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Bowie reimagined

David Bowie was not simply imaginative— he sparked others’ imaginations. In part because he was a good looking man, in part because he carefully crafted his own visual image, in part because he projected otherworldly qualities, but also in part because his body of work invited speculation, fans have been depicting Bowie in various fictional scenarios for years. This trend has only picked up with the advent of AI graphical mechanisms. This post is not a meditation on whether AI is good or bad or whether it has the potential of being a genuine artistic tool. Instead, I’m featuring fantastic images of Bowie that I’ve just come across here and there on line. Most or all of these were generated using AI. Are they art? Well, I’m going to come down on the side of yes, they are art. They are visual representations of somebody’s ideas, seeing Bowie as something he never had the chance to be— a character in a Marvel movie (stylized as if it were made then Bowie was the age he appears to be in the image), Bowie on a political poster, Bowie in science fiction movies, Bowie as he would look today, Bowie as a Disney character.

In one sense, all this is a type of fan fiction, and that’s not unique to David Bowie. But it is also another sign of Bowie having transcended from being a living, breathing rock star to a cultural phenomenon. I think its safe to stay that David Bowie is more popular, more famous and generally “bigger” today than he was in 2015, and certainly than he was in 2012 (the year before his surmise return to music with The Next Day).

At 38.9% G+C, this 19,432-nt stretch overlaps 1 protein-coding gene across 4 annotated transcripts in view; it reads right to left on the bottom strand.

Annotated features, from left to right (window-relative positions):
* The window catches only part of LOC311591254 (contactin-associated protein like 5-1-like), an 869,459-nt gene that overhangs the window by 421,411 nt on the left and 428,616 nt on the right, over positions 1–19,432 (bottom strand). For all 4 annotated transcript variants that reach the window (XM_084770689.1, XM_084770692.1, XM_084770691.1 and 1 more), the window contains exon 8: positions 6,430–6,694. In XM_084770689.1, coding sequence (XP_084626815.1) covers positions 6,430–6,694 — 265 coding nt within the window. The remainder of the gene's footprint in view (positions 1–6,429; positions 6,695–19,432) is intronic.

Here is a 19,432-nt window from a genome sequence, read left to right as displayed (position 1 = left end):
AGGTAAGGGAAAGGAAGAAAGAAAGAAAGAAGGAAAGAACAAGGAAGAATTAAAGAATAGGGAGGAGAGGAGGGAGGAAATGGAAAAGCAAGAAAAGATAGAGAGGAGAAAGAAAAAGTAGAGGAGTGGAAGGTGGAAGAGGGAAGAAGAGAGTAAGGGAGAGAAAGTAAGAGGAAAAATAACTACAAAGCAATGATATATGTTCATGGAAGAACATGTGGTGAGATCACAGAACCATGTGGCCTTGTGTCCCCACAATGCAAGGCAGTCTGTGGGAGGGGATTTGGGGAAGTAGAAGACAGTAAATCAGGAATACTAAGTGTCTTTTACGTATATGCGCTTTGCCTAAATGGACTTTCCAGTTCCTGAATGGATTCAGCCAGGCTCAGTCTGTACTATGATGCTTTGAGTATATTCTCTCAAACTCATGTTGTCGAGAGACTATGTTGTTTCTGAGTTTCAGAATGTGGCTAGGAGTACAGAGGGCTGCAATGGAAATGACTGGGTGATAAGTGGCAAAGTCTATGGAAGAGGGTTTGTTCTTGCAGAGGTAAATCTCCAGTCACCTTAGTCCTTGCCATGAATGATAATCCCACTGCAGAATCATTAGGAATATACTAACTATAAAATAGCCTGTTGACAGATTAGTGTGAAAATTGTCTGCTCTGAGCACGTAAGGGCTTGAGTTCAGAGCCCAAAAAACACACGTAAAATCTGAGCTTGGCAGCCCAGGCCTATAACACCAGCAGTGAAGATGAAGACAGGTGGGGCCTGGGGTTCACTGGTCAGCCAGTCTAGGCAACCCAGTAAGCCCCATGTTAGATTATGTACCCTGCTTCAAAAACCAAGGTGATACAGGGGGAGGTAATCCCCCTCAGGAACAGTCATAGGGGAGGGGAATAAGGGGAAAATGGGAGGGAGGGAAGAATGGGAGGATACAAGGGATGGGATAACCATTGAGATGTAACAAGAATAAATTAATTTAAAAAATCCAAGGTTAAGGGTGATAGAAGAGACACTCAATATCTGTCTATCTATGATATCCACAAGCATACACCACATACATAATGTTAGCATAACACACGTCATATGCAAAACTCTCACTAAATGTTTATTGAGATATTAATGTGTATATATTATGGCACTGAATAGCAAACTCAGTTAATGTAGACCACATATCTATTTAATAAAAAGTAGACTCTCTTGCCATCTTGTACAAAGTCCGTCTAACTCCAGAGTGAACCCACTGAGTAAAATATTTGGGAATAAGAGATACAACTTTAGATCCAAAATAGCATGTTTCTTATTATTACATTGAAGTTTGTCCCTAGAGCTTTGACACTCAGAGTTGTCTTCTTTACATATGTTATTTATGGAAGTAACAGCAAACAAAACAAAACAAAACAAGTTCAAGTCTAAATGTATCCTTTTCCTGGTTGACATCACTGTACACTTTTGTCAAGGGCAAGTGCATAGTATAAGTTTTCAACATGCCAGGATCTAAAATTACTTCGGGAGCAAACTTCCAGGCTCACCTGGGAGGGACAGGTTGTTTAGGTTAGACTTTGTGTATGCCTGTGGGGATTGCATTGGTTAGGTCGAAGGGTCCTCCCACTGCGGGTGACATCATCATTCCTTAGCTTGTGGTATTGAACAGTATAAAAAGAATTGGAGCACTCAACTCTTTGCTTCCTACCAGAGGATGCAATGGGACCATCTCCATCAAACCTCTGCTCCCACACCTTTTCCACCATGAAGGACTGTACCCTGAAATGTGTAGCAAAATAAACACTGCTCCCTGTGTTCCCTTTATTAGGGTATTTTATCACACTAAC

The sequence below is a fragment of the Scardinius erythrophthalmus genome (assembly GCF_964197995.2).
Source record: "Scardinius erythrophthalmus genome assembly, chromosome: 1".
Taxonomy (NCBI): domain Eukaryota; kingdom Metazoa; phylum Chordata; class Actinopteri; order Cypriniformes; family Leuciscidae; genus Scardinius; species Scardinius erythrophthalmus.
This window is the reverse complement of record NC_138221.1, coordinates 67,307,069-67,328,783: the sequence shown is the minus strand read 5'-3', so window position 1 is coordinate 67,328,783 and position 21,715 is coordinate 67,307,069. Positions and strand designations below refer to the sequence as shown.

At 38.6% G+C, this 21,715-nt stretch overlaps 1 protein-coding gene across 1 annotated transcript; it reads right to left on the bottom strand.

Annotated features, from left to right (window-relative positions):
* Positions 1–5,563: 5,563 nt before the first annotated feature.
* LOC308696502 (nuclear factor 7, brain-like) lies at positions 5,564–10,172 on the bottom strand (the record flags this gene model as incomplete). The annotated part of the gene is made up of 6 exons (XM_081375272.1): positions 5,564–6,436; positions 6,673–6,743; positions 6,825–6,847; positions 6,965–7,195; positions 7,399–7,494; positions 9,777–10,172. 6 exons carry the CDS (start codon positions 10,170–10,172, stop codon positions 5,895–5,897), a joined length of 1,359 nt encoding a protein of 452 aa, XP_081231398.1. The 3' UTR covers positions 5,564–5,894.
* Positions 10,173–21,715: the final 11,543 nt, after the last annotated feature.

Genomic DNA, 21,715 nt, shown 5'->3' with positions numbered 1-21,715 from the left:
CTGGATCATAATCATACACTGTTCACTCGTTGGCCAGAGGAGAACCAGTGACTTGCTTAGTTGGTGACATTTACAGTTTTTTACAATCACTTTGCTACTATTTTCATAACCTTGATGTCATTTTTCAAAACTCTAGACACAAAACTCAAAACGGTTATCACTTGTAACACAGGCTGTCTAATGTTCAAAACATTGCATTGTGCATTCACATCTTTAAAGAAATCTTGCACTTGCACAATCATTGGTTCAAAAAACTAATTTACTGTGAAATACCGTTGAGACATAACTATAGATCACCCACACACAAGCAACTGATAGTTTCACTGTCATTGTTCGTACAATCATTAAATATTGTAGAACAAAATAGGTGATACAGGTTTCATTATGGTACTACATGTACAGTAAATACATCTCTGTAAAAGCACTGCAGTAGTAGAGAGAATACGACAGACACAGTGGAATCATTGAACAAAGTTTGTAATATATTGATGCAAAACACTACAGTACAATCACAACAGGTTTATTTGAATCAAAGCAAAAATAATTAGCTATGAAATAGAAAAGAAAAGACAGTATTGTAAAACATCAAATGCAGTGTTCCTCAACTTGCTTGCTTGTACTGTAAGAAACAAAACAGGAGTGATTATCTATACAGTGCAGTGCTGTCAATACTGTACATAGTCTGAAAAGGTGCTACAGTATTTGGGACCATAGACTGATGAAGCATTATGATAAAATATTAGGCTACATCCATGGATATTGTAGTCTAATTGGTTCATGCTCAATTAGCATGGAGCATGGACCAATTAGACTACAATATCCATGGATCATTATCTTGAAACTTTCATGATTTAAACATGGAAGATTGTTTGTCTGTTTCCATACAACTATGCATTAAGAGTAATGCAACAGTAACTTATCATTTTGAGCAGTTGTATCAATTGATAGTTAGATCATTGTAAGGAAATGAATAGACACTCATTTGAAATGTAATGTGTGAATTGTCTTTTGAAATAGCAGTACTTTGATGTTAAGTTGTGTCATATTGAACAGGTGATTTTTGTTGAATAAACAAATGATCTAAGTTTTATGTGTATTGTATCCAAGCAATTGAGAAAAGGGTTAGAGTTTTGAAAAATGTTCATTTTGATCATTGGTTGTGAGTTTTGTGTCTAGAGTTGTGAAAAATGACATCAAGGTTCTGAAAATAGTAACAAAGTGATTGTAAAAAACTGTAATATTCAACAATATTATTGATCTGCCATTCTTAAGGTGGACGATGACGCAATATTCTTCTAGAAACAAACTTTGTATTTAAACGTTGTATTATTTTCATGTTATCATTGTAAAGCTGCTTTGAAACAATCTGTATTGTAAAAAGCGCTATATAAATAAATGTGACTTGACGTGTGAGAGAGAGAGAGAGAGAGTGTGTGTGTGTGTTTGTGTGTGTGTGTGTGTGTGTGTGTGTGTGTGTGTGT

These AI images offer a little piece of the puzzle of what’s exactly happening. In death, Bowie can be anything anyone wanted him to be. He changed his own image frequently, but while that expanded his appeal on the one hand, it also, inevitably led to disappointment. If you track down reviews of some of Bowie’s late 80s albums, or Tin Machine albums, for instance, you will find many of them dripping not just with dislike but disappointment. Reviewers wanted the latest Bowie album to be something it wasn’t, and wanted Bowie himself to be something he wasn’t. This extends to whatever character Bowie was playing at any given time. In life, I would occasionally hear some version of the idea, “I don’t like this Bowie.”

But, “in the death” (as Bowie said in the opening lines of Diamond Dogs), nobody needs to wait for Bowie to get to his next phase or his next album. It all exists alongside each other. There is no being disappointed with where Bowie is now— if you don’t like Tonight or Never Let Me Down, you’re not going to have to wait for him to get past that phase over several years to get to Blackstar. Just listen to Blackstar. Or go back in time and listen to Hunky Dory. Do whatever you want to do.

But we can only think about what Bowie never got around to doing. That’s where some of these artistic depictions come in. Of course, artistic depictions of Bowie are not at all limited to AI generated images, but I do think AI is democratizing art. We’re not too far out from someone wanting to see Bowie as the Vision in a Marvel-like movie that AI is able to make as a movie featuring an image that looks and sounds like David Bowie. There are ethical questions built into that idea, which again, I’m not going to attempt to tackle here. Those issues have, in part, to do with the idea that a computer program is doing the thinking and creating instead of a person. That’s far from the only ethical issue, but I mention it here because I don’t think these images are inherently unethical. Far from being devoid of creative thought, they are expressions of creative thought. On that level alone, I’m willing to say that Bowie’s legacy of getting people thinking is a positive. And if nothing else, these are interesting pictures…

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